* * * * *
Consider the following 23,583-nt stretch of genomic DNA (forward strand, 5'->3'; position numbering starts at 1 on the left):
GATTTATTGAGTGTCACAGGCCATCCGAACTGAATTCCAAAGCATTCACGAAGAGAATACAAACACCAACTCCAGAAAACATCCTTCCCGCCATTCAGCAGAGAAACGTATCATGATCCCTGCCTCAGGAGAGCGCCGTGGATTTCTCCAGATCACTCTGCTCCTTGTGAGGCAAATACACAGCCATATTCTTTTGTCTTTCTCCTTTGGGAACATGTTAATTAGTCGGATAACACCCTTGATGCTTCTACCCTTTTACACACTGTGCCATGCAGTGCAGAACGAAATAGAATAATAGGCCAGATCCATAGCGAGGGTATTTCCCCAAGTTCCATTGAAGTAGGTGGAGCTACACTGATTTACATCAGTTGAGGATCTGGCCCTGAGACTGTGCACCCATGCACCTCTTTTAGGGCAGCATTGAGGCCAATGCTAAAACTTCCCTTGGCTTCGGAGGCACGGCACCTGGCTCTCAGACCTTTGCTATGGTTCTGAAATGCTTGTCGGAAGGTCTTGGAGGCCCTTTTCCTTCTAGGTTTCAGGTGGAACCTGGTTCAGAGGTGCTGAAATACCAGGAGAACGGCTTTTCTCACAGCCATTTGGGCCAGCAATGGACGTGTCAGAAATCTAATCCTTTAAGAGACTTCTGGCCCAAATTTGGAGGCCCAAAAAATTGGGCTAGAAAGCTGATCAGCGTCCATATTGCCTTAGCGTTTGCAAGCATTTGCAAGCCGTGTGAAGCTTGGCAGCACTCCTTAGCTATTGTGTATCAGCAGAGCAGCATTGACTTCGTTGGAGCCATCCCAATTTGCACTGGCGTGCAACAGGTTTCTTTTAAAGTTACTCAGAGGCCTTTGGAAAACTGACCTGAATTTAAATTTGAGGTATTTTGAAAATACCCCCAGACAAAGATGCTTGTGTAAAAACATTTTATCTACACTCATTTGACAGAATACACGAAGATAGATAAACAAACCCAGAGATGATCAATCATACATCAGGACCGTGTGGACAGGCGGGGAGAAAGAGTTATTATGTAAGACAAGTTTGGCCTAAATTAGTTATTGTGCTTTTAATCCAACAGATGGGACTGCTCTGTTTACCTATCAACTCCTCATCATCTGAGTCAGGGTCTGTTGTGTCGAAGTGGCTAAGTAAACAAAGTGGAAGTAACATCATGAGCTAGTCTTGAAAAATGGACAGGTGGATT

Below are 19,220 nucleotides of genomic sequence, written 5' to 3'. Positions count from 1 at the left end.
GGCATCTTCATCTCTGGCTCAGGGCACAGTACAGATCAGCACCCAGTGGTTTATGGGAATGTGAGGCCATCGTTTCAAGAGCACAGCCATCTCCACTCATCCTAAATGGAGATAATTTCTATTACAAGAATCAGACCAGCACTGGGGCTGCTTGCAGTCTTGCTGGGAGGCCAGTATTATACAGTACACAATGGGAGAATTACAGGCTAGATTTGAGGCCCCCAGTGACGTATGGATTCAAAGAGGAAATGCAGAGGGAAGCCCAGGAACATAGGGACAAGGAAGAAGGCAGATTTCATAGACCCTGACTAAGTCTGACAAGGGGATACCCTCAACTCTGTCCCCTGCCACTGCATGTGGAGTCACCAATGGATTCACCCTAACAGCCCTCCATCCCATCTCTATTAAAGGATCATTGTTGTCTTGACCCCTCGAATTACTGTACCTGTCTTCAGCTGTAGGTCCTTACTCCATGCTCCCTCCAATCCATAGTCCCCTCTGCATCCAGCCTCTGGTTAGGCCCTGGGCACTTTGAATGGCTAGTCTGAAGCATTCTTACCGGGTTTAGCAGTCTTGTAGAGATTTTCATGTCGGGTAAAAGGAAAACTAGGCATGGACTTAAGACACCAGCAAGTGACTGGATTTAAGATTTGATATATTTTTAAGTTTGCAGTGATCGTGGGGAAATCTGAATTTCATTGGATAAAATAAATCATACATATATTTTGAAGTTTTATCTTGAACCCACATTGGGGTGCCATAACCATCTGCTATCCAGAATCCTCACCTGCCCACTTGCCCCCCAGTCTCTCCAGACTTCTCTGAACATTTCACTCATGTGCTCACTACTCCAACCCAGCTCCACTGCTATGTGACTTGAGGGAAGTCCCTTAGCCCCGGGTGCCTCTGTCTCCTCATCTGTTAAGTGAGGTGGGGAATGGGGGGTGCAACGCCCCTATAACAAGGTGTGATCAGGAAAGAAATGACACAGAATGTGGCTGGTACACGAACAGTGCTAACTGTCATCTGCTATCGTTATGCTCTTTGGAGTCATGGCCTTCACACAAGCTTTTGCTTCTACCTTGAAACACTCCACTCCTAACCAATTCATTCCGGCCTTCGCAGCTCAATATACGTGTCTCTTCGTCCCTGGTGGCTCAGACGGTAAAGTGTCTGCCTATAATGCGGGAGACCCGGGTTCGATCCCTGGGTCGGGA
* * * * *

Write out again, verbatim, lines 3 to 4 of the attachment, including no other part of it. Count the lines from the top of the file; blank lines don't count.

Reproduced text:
Below are 19,220 nucleotides of genomic sequence, written 5' to 3'. Positions count from 1 at the left end.
GGCATCTTCATCTCTGGCTCAGGGCACAGTACAGATCAGCACCCAGTGGTTTATGGGAATGTGAGGCCATCGTTTCAAGAGCACAGCCATCTCCACTCATCCTAAATGGAGATAATTTCTATTACAAGAATCAGACCAGCACTGGGGCTGCTTGCAGTCTTGCTGGGAGGCCAGTATTATACAGTACACAATGGGAGAATTACAGGCTAGATTTGAGGCCCCCAGTGACGTATGGATTCAAAGAGGAAATGCAGAGGGAAGCCCAGGAACATAGGGACAAGGAAGAAGGCAGATTTCATAGACCCTGACTAAGTCTGACAAGGGGATACCCTCAACTCTGTCCCCTGCCACTGCATGTGGAGTCACCAATGGATTCACCCTAACAGCCCTCCATCCCATCTCTATTAAAGGATCATTGTTGTCTTGACCCCTCGAATTACTGTACCTGTCTTCAGCTGTAGGTCCTTACTCCATGCTCCCTCCAATCCATAGTCCCCTCTGCATCCAGCCTCTGGTTAGGCCCTGGGCACTTTGAATGGCTAGTCTGAAGCATTCTTACCGGGTTTAGCAGTCTTGTAGAGATTTTCATGTCGGGTAAAAGGAAAACTAGGCATGGACTTAAGACACCAGCAAGTGACTGGATTTAAGATTTGATATATTTTTAAGTTTGCAGTGATCGTGGGGAAATCTGAATTTCATTGGATAAAATAAATCATACATATATTTTGAAGTTTTATCTTGAACCCACATTGGGGTGCCATAACCATCTGCTATCCAGAATCCTCACCTGCCCACTTGCCCCCCAGTCTCTCCAGACTTCTCTGAACATTTCACTCATGTGCTCACTACTCCAACCCAGCTCCACTGCTATGTGACTTGAGGGAAGTCCCTTAGCCCCGGGTGCCTCTGTCTCCTCATCTGTTAAGTGAGGTGGGGAATGGGGGGTGCAACGCCCCTATAACAAGGTGTGATCAGGAAAGAAATGACACAGAATGTGGCTGGTACACGAACAGTGCTAACTGTCATCTGCTATCGTTATGCTCTTTGGAGTCATGGCCTTCACACAAGCTTTTGCTTCTACCTTGAAACACTCCACTCCTAACCAATTCATTCCGGCCTTCGCAGCTCAATATACGTGTCTCTTCGTCCCTGGTGGCTCAGACGGTAAAGTGTCTGCCTATAATGCGGGAGACCCGGGTTCGATCCCTGGGTCGGGA